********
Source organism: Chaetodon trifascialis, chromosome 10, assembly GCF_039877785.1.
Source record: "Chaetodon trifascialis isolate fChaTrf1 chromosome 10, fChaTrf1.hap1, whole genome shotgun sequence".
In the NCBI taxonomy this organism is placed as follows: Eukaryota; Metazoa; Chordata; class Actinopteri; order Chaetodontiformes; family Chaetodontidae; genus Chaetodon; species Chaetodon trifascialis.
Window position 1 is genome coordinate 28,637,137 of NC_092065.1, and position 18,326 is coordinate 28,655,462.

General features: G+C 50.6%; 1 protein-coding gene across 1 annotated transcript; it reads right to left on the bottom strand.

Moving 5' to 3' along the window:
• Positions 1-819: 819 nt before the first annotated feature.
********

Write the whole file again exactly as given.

Source organism: Chaetodon trifascialis, chromosome 10, assembly GCF_039877785.1.
Source record: "Chaetodon trifascialis isolate fChaTrf1 chromosome 10, fChaTrf1.hap1, whole genome shotgun sequence".
In the NCBI taxonomy this organism is placed as follows: Eukaryota; Metazoa; Chordata; class Actinopteri; order Chaetodontiformes; family Chaetodontidae; genus Chaetodon; species Chaetodon trifascialis.
Window position 1 is genome coordinate 28,637,137 of NC_092065.1, and position 18,326 is coordinate 28,655,462.

General features: G+C 50.6%; 1 protein-coding gene across 1 annotated transcript; it reads right to left on the bottom strand.

Moving 5' to 3' along the window:
• Positions 1-819: 819 nt before the first annotated feature.